India has always been for Korean unification but has condemned nuclear tests by North Korea. In 2002, 2004 and 2010, India contributed 3,300 tons of food grains during famines in North Korea, directly and also under the UN World Food Program. In April 2015, North Korean Foreign Minister Ri Su Yong visited India and requested additional humanitarian assistance but no agreement was reached because of the North Korean statement in support of Pakistan. The Indo-US joint statement issued in June 2017, pledged to work together to counter North Korea’s weapons of mass destruction programs. However, India was part of the joint declaration of the BRICS Summit held at Xiamen in September 2017 that called for direct dialogue in the Korean Peninsula crisis. But the stumbling block in India-North Korea relations is North Korea’s nuclear and missile cooperation with Pakistan. In mid 1990s, intelligence reports indicated some 150 North Korean engineers engaged in making missile silos in Pakistan, including at forward air bases. In 1999, India impounded a North Korean ship carrying missile components and blueprints for Pakistan. In 2002, US reported Pakistan exported gas centrifuges to North Korea for produce nuclear bomb. But Musharraf convinced US this was handiwork of AQ Khan (nuclear scientist - ‘Father of the Bomb’ in Pakistan) without knowledge of Pakistani Government. AQ Khan was not questioned by US, despite proliferating nuclear technology to North Korea, Iran, and Libya.
Pakistani nuclear physicist, Pervez Hoodbhoy, interviewed by DW in September 2017, made following disclosures: Pakistan did transfer centrifuge technology to North Korea; it is possible this nuclear proliferation started shortly after Benazir Bhutto came to power in 1989 but ended in 2003 when AQ Khan was was caught transfering nuclear technology; A Q Khan could not have single-handedly transferred all technology from Pakistan to North Korea, Libya and Iran as it was a high-security installation in Pakistan guarded by police and military intelligence. Besides, centrifuge weighs half a ton each and couldn’t be smuggled out in a match box - certainly there was complicity at very high level, and; in return for the centrifuge that Pakistan supplied to North Korea, it received Dudong missiles, which were renamed "Ghouri" missiles. This proves Pakistani government was fully involved in nuclear-missile collaboration with North Korea. In 2011, Shirley Khan, Advisor to US Congress on Asian Security Affairs had observed that Pakistani army had provided North Korea with nuclear materials in exchange for $3 million bribe. In 2009, Shirley Khan had also noted: Pakistan’s nuclear proliferation to North Korea during late 1990s corresponded with increase in Chinese support to Pakistan’s nuclear program, and; by using Pakistan as a funnel for nuclear materials entering North Korea, China could strengthen the North Korea’s military capabilities without jeopardizing its intelligence sharing partnership with the US.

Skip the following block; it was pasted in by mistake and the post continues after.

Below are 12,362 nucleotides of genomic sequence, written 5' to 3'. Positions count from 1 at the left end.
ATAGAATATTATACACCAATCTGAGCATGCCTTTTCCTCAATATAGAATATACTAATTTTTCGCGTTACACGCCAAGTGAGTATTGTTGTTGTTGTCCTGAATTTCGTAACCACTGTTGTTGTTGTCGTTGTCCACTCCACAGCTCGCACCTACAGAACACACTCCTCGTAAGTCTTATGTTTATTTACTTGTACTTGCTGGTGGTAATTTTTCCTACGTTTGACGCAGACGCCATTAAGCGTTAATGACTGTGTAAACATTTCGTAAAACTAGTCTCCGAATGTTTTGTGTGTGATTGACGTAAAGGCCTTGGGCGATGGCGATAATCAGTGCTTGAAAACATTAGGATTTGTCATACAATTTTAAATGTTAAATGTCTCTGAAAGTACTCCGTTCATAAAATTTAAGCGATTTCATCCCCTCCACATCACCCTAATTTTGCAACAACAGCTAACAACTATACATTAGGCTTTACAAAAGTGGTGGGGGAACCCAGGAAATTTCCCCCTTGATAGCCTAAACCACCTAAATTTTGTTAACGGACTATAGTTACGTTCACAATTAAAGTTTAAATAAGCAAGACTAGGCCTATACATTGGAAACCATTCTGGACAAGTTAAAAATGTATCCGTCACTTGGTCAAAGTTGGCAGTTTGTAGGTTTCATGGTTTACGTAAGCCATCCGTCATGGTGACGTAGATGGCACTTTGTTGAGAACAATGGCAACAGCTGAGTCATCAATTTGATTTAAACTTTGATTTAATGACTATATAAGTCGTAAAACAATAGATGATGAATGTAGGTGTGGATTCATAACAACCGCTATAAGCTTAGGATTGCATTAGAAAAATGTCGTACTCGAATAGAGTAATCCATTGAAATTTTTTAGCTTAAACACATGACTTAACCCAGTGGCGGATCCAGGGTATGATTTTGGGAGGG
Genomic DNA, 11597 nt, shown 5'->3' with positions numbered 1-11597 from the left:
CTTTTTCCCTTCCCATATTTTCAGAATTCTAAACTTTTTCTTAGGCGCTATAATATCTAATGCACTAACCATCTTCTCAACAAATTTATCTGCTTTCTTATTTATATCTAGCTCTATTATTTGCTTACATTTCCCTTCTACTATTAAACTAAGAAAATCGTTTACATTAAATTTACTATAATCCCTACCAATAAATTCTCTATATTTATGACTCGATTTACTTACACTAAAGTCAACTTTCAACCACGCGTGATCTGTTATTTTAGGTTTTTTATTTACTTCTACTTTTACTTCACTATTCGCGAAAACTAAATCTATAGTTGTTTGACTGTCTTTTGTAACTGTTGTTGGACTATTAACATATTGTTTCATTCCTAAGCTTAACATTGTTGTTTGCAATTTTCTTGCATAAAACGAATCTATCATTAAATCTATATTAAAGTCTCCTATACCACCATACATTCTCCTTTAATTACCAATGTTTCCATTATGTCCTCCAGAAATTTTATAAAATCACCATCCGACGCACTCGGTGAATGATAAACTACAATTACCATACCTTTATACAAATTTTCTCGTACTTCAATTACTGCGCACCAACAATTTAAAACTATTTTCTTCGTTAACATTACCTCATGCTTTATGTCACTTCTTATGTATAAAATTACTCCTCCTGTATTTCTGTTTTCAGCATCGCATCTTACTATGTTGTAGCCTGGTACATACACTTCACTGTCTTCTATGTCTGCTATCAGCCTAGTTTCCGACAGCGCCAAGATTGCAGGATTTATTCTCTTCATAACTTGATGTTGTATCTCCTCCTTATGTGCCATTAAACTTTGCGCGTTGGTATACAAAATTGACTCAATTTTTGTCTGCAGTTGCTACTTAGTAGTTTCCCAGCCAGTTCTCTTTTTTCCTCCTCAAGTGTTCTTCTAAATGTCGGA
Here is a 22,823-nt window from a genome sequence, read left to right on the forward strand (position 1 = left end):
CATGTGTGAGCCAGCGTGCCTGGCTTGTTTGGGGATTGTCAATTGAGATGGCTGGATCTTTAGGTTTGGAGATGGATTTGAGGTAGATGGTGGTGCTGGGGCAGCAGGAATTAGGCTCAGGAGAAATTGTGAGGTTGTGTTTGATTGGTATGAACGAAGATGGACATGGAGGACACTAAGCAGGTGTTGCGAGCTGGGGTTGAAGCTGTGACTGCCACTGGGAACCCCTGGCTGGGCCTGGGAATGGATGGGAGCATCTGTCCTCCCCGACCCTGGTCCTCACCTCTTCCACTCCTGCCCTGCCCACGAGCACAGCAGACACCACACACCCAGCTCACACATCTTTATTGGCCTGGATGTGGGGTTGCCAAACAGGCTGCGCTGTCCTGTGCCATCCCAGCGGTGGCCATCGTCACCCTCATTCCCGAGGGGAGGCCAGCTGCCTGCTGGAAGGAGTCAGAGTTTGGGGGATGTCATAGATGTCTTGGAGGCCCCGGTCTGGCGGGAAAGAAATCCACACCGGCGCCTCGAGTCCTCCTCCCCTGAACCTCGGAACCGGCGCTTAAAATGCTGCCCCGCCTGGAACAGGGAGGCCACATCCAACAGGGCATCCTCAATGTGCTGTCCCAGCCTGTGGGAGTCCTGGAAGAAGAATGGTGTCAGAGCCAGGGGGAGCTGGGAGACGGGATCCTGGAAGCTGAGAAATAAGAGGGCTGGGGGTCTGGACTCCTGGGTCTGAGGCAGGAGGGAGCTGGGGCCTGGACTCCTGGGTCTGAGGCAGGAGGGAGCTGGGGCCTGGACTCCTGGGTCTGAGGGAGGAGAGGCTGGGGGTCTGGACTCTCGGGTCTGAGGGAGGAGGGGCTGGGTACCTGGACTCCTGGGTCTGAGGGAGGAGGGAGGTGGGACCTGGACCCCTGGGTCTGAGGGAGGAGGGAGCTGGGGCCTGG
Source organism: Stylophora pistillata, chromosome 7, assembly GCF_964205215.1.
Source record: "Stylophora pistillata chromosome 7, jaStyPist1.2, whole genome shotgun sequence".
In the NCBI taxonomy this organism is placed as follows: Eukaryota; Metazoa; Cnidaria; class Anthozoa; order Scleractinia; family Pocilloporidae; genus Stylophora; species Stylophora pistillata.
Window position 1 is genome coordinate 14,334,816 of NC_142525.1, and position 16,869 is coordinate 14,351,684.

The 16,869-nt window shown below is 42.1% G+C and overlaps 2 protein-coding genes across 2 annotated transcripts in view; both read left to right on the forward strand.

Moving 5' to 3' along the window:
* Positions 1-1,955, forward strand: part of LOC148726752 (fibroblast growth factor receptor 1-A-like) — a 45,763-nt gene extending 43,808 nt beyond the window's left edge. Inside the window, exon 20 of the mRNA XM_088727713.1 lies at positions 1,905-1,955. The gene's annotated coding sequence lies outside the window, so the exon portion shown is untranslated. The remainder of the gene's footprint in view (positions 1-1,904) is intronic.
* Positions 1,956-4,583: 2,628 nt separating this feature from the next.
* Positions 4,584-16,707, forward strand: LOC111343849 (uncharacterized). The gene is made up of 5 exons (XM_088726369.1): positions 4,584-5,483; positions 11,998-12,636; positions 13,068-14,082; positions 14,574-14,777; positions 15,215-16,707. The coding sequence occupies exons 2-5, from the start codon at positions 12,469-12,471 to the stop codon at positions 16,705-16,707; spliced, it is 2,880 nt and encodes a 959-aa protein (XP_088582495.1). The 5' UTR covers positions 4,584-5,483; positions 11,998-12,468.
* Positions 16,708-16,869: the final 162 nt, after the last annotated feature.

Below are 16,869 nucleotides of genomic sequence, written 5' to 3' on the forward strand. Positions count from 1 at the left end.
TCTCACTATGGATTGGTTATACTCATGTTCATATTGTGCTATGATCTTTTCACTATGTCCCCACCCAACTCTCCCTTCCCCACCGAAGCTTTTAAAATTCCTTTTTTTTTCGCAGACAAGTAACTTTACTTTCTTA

Additionally, the book ‘The Nuclear Express: A Political History of the Bomb and its Proliferation’, by Thomas Reed, brought out that China under Deng Xiaoping, decided to proliferate nuclear technology to communists and radical Muslims in the third world based on the strategy that if the West started getting nuked by radical Muslim terrorists or another communist country without Chinese fingerprints, it would be good for China. No guesswork required that radical Muslim country was Pakistan and the communist regime North Korea. How and to what extent de-nuclearization of the Korean Peninsula will work out is yet to be seen. However, bonds of the China-Pakistan-North Korea troika will remain strong, given their past history. India will need to bear this in mind, while expanding its bilateral relationship with North Korea; this being imperative for strengthening India’s Act East Policy.